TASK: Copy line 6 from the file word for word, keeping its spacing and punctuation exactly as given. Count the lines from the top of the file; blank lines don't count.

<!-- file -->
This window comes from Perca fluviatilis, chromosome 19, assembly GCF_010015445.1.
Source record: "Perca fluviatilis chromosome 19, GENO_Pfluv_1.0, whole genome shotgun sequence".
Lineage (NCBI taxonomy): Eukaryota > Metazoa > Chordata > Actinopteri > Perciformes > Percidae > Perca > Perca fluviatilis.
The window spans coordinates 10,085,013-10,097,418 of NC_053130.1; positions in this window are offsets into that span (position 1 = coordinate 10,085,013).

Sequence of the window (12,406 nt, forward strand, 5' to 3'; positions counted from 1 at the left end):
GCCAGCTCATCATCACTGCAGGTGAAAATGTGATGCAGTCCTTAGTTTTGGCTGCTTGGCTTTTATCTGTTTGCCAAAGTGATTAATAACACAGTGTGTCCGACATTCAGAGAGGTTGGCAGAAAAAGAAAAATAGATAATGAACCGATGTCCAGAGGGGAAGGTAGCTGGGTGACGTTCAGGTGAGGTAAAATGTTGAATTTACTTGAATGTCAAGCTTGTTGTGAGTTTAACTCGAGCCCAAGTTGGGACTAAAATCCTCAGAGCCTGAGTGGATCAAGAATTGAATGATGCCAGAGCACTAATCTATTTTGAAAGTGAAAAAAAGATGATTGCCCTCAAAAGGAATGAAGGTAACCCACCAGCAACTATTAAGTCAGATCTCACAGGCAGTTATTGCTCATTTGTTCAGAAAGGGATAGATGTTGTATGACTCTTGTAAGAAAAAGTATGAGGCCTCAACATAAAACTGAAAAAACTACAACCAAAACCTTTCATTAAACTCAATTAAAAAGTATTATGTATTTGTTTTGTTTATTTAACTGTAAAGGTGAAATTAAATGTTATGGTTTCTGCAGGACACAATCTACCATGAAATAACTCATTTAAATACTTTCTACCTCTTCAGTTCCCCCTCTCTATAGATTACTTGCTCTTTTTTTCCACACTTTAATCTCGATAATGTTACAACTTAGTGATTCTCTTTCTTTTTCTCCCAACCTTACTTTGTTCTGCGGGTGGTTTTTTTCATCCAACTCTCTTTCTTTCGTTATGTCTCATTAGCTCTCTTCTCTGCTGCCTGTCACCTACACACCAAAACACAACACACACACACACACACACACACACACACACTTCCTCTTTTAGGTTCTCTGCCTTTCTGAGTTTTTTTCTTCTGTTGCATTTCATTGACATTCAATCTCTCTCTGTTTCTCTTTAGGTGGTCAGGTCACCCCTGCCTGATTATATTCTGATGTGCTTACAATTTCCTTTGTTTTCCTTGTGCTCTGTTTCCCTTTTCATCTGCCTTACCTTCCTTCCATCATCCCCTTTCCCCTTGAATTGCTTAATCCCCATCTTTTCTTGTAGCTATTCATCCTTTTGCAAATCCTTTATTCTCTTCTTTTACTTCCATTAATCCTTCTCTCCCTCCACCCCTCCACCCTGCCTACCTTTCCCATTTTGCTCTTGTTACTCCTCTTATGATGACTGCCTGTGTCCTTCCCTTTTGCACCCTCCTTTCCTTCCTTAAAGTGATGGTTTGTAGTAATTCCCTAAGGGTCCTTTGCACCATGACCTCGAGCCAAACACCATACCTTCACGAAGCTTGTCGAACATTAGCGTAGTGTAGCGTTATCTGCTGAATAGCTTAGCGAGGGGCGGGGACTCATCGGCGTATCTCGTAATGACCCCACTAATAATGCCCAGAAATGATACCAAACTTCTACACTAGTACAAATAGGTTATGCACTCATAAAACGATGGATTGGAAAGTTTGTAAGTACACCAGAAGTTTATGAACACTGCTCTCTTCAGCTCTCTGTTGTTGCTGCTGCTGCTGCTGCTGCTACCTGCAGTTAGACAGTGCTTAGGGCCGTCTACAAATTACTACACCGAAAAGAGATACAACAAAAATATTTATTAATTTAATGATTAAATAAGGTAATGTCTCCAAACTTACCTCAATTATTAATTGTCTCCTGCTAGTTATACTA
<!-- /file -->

GCCAGCTCATCATCACTGCAGGTGAAAATGTGATGCAGTCCTTAGTTTTGGCTGCTTGGCTTTTATCTGTTTGCCAAAGTGATTAATAACACAGTGTGTCCGACATTCAGAGAGGTTGGCAGAAAAAGAAAAATAGATAATGAACCGATGTCCAGAGGGGAAGGTAGCTGGGTGACGTTCAGGTGAGGTAAAATGTTGAATTTACTTGAATGTCAAGCTTGTTGTGAGTTTAACTCGAGCCCAAGTTGGGACTAAAATCCTCAGAGCCTGAGTGGATCAAGAATTGAATGATGCCAGAGCACTAATCTATTTTGAAAGTGAAAAAAAGATGATTGCCCTCAAAAGGAATGAAGGTAACCCACCAGCAACTATTAAGTCAGATCTCACAGGCAGTTATTGCTCATTTGTTCAGAAAGGGATAGATGTTGTATGACTCTTGTAAGAAAAAGTATGAGGCCTCAACATAAAACTGAAAAAACTACAACCAAAACCTTTCATTAAACTCAATTAAAAAGTATTATGTATTTGTTTTGTTTATTTAACTGTAAAGGTGAAATTAAATGTTATGGTTTCTGCAGGACACAATCTACCATGAAATAACTCATTTAAATACTTTCTACCTCTTCAGTTCCCCCTCTCTATAGATTACTTGCTCTTTTTTTCCACACTTTAATCTCGATAATGTTACAACTTAGTGATTCTCTTTCTTTTTCTCCCAACCTTACTTTGTTCTGCGGGTGGTTTTTTTCATCCAACTCTCTTTCTTTCGTTATGTCTCATTAGCTCTCTTCTCTGCTGCCTGTCACCTACACACCAAAACACAACACACACACACACACACACACACACACACACTTCCTCTTTTAGGTTCTCTGCCTTTCTGAGTTTTTTTCTTCTGTTGCATTTCATTGACATTCAATCTCTCTCTGTTTCTCTTTAGGTGGTCAGGTCACCCCTGCCTGATTATATTCTGATGTGCTTACAATTTCCTTTGTTTTCCTTGTGCTCTGTTTCCCTTTTCATCTGCCTTACCTTCCTTCCATCATCCCCTTTCCCCTTGAATTGCTTAATCCCCATCTTTTCTTGTAGCTATTCATCCTTTTGCAAATCCTTTATTCTCTTCTTTTACTTCCATTAATCCTTCTCTCCCTCCACCCCTCCACCCTGCCTACCTTTCCCATTTTGCTCTTGTTACTCCTCTTATGATGACTGCCTGTGTCCTTCCCTTTTGCACCCTCCTTTCCTTCCTTAAAGTGATGGTTTGTAGTAATTCCCTAAGGGTCCTTTGCACCATGACCTCGAGCCAAACACCATACCTTCACGAAGCTTGTCGAACATTAGCGTAGTGTAGCGTTATCTGCTGAATAGCTTAGCGAGGGGCGGGGACTCATCGGCGTATCTCGTAATGACCCCACTAATAATGCCCAGAAATGATACCAAACTTCTACACTAGTACAAATAGGTTATGCACTCATAAAACGATGGATTGGAAAGTTTGTAAGTACACCAGAAGTTTATGAACACTGCTCTCTTCAGCTCTCTGTTGTTGCTGCTGCTGCTGCTGCTGCTACCTGCAGTTAGACAGTGCTTAGGGCCGTCTACAAATTACTACACCGAAAAGAGATACAACAAAAATATTTATTAATTTAATGATTAAATAAGGTAATGTCTCCAAACTTACCTCAATTATTAATTGTCTCCTGCTAGTTATACTA